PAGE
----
In most eukaryotes that have been examined to date, exposure to double-stranded RNA (dsRNA) activates a biological response known as RNA silencing or RNA interference (RNAi). This process was first noted more than a dozen years ago when transgenesis experiments in Petunia resulted in loss of expression for both the transgene and its endogenous homolog. Known at that time as transgene cosuppression, this mysterious phenomenon implied communication between unlinked loci through an unidentified but diffusible intermediary. Subsequent work in Caenorhabditis elegans led to the realization that sequence-specific silencing events could be triggered by dsRNA. Mechanistic studies in a variety of systems led to the realization that transgene cosuppression is really just one example of an evolutionary conserved pathway for dsRNA-mediated gene regulation.
My group focuses on three areas. First, we take biochemical approaches in a variety of experimental systems to probe the underlying mechanism of RNAi. Second, we use mouse genetics to investigate the biological roles of this pathway in mammals. Third, we combine the knowledge gained from our biochemical and biological studies of RNAi to build tools for exploiting this pathway as an experimental tool in mammals.
Following observations by Richard Carthew (Northwestern University) and colleagues that an RNAi response could be triggered in Drosophila embryos by injection of dsRNA, we sought to use cultured Drosophila cells as a model system for probing RNAi at a biochemical level. My laboratory showed that an RNAi response could be initiated by transfection of S2 cells with long dsRNA triggers, and we developed in vitro systems from these cells in which both the initiation of silencing and the effector steps of the process could be studied effectively. Use of these systems led to the discovery of Dicer as the enzyme that starts the interference process by cleaving dsRNA into small interfering RNAs (siRNAs), discrete RNA products of ~22 nucleotides in length. We also isolated the effector complex of RNAi, the RNA-induced silencing complex (RISC), and showed that it contained these small RNAs, which serve as guides for the enzyme to identify its targets. These experiments paralleled very closely those carried out by Phillip Zamore (HHMI, University of Massachusetts), Thomas Tuschl (HHMI, Rockefeller University), Phillip Sharp (Massachusetts Institute of Technology), and David Bartel (HHMI, Massachusetts Institute of Technology) and led to the establishment of a basic scaffold of the RNAi pathway.
Genetic lesions in core RNAi components, for example in C. elegans and human cells, led to a link between the RNAi machinery and small endogenous noncoding RNAs that are now known collectively as microRNAs. These represent a large class of genes that function through the RNAi pathway to regulate the expression of protein-coding genes, generally at the post-transcriptional level. Given the ever-expanding breadth of the microRNA class, however, the biological range of these small RNAs may yet expand to other processes. Indeed, genetic analyses of loss-of-function mutants for Dicer and Argonaute proteins in mice indicate a surprising range of biological impacts for the RNAi machinery as a whole and by implication the small RNAs that act as its specificity determinants.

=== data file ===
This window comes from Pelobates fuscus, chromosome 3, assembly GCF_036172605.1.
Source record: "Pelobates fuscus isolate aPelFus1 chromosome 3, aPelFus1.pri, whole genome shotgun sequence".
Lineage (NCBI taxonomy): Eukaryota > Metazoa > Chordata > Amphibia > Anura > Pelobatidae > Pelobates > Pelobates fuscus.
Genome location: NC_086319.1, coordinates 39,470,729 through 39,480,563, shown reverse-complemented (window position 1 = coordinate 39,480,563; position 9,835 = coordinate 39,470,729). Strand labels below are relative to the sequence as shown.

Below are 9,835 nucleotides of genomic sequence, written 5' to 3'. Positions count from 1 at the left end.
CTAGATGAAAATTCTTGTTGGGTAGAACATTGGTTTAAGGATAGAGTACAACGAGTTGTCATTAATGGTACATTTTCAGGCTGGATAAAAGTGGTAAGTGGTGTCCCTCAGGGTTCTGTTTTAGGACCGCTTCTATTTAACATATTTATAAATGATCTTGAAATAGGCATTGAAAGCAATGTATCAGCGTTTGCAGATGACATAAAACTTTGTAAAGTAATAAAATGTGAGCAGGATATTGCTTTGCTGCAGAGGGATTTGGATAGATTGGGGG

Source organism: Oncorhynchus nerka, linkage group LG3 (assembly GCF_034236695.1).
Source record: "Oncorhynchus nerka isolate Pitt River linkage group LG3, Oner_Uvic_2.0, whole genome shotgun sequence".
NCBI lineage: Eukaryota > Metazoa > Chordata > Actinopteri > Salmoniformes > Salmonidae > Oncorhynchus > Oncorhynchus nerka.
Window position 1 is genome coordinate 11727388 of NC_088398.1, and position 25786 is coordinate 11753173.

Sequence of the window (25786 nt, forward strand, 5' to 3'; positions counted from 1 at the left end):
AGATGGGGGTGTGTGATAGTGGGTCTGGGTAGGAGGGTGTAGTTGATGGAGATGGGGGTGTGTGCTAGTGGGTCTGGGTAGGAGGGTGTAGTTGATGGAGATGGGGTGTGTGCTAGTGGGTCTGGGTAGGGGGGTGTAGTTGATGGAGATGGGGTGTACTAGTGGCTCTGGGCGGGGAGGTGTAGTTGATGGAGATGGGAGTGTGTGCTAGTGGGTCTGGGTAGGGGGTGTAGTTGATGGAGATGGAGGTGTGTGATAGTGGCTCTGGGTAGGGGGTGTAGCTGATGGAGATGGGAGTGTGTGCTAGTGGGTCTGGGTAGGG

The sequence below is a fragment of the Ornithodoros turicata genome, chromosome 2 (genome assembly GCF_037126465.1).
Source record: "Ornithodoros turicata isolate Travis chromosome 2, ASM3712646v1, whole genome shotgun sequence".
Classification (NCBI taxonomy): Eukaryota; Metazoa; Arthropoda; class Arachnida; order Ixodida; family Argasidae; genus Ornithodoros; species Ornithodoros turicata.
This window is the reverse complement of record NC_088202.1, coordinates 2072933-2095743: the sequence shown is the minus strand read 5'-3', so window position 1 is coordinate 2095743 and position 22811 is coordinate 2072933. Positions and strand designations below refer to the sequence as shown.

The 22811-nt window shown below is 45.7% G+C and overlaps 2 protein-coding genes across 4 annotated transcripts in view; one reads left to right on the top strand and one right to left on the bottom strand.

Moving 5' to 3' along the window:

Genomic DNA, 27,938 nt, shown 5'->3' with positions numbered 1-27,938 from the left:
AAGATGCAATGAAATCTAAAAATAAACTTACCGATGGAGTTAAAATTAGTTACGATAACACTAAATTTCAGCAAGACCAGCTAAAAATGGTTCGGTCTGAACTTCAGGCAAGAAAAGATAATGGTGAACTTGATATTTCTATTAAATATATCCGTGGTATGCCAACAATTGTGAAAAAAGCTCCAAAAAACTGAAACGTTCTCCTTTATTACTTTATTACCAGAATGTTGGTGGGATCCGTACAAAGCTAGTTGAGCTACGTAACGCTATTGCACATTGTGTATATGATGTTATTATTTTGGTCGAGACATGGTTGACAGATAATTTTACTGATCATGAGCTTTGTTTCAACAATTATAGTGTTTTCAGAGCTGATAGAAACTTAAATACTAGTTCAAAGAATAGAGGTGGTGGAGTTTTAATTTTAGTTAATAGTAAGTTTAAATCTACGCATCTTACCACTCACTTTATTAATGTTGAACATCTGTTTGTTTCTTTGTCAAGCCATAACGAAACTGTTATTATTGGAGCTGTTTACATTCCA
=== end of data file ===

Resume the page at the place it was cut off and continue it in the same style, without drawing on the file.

Studies in many systems have suggested that RISC, loaded with a small RNA, can control target genes through a number of different mechanisms. RISC can direct target cleavage. It can repress in a cleavage-independent but still post-transcriptional fashion, or it can affect chromatin structure. My laboratory continues to pursue a detailed biochemical understanding of each of these repression mechanisms. With Leemor Joshua-Tor's group (HHMI, Cold Spring Harbor Laboratory), we found that Argonaute proteins themselves are the heart of RISC and provide it with its catalytic activity. With Roy Parker (HHMI, University of Arizona ), we have recently provided a possible model for cleavage-independent repression, with the observation that microRNAs can bring their targets to processing bodies (P-bodies). These cytoplasmic locales are the site of translationally inert RNAs and concentrate the cellular RNA degradation machinery. Precisely how microRNAs signal this localization is a topic of intensive investigation.